Async Samples 4: Reporting progress

The next async samples explore how to report progress while async operations execute.

There’s only one sample here, but it’s somewhat more involved.  The client method (calling async methods) method follows:

        public async Task AsyncProgressPolling()
{
cts = new CancellationTokenSource();
var progress = new EventProgress<GetAllPingsPartialResult>();

try
{
progress.ProgressChanged += (source, e) =>
{
ProgressBar.Value = e.Value.Count % 100;
};
foreach (var item in await GetAllPingsAsync(cts.Token, progress))
{
Console.WriteLine(item);
}
}
catch (OperationCanceledException)
{
Console.WriteLine("Operation canceled.");
}
}
 
The new code creates an EventProgress<T> object. This object supports a ProgressChanged event that enables the worker tasks to report progress as their tasks progress. When the event is raised, the progress bar moves ahead.
 
The other side of this convention is to write the code that runs the background operation in such a way that it raises those events as it progresses. Here’s the code that runs the background tasks, and raises that progress event:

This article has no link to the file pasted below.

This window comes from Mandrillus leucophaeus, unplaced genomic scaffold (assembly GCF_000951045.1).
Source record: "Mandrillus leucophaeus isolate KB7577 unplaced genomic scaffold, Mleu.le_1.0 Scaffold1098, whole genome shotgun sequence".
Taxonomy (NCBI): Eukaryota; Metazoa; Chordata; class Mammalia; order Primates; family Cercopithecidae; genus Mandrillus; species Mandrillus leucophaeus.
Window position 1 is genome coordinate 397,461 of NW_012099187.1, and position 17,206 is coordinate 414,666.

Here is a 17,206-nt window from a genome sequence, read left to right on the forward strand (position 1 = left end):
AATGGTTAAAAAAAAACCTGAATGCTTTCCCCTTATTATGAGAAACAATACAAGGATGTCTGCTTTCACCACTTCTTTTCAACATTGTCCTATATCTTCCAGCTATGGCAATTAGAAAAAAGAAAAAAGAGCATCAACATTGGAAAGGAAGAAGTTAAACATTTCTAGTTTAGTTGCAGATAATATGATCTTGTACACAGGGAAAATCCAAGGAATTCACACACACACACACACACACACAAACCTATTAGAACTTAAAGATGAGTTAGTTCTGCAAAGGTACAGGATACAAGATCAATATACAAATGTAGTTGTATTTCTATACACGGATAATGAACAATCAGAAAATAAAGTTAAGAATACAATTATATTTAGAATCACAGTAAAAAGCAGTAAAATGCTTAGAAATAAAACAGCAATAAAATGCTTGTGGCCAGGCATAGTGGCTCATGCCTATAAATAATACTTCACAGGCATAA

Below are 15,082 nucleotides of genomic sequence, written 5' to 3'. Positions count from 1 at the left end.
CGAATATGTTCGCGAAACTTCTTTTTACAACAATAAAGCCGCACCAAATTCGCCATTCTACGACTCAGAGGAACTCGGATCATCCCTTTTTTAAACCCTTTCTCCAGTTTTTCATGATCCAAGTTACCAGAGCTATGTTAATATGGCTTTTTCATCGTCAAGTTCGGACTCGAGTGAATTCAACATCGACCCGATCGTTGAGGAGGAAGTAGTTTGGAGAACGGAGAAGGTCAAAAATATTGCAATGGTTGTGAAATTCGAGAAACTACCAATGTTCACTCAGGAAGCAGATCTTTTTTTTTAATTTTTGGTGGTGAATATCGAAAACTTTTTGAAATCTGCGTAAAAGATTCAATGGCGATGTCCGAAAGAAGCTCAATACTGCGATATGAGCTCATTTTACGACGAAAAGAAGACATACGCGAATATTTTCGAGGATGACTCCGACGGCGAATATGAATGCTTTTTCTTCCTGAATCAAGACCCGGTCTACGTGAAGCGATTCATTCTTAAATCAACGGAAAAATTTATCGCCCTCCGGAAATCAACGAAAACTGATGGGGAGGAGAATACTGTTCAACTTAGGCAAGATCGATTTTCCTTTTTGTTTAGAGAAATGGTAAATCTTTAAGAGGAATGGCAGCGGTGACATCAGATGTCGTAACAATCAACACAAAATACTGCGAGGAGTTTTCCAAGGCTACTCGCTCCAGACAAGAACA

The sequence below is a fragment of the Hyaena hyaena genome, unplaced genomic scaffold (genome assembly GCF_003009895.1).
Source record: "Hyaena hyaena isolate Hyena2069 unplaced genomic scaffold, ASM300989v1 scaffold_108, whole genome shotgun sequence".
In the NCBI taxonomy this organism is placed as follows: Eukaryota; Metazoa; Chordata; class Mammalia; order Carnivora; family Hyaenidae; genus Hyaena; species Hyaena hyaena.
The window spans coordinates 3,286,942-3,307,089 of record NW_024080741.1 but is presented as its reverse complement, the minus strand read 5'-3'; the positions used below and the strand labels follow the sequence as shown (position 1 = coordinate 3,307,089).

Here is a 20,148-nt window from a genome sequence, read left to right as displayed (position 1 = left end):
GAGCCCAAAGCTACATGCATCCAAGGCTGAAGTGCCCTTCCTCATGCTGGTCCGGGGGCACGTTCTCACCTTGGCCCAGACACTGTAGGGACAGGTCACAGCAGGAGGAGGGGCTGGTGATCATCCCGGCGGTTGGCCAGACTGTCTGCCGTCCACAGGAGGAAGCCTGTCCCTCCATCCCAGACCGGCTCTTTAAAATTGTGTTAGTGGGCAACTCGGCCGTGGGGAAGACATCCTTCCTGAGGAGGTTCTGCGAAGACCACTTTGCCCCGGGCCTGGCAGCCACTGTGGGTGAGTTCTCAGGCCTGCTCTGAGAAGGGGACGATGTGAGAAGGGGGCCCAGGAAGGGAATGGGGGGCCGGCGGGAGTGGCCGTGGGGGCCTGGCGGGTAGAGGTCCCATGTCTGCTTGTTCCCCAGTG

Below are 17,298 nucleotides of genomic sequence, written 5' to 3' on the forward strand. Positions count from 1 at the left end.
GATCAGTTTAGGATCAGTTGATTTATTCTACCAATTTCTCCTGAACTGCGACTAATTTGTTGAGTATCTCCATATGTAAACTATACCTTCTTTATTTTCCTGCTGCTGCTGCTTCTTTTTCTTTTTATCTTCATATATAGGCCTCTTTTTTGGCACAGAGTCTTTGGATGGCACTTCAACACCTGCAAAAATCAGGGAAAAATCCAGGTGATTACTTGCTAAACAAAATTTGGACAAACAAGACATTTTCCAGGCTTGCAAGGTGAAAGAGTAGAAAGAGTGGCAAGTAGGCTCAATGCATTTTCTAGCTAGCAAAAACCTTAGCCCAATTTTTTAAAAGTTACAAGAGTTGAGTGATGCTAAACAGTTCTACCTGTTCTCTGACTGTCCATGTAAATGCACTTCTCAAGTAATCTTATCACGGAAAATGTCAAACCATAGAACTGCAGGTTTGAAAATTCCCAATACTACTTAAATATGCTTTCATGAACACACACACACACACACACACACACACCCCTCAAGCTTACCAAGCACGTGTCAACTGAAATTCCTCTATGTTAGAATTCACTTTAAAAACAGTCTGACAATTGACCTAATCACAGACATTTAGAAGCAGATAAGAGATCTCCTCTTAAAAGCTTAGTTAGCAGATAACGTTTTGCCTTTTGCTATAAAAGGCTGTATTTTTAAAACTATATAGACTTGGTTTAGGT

public async Task<string[]> GetAllPingsAsync(
CancellationToken cancel, IProgress<GetAllPingsPartialResult> progress)
{
var sites = new List<string>();
for (int i = 0; i < 30; i++)
{
sites.Add("http://www.microsoft.com");
sites.Add("http://msdn.microsoft.com");
sites.Add("http://www.xbox.com");
}
var results = new List<string>(sites.Count);
foreach (var site in sites)
{
cancel.ThrowIfCancellationRequested();
var time = DateTime.UtcNow;
try {await new WebClient().DownloadStringTaskAsync(site);}
catch {}
var ms = (DateTime.UtcNow - time).TotalMilliseconds;
results.Add(String.Format("[{0}] {1}", ms, site));
if (progress != null)
progress.Report(new GetAllPingsPartialResult()
{
Pings = new ReadOnlyCollection<string>(results),
Count = results.Count
});
}
return results.ToArray();
}

This method contains the familiar event source pattern.
As this method does its work, it raises the Progress event by calling progress.Report(), passing it the current results, and the count of the results.
 

Key Points

Methods designed to be run asynchronously should consider supporting progress reporting. There’s a standard way to do it, and you only report progress to those callers that ask for it.
Client code can ask for progress using the same mechanism.
Created: 3/15/2011 11:43:51 AM

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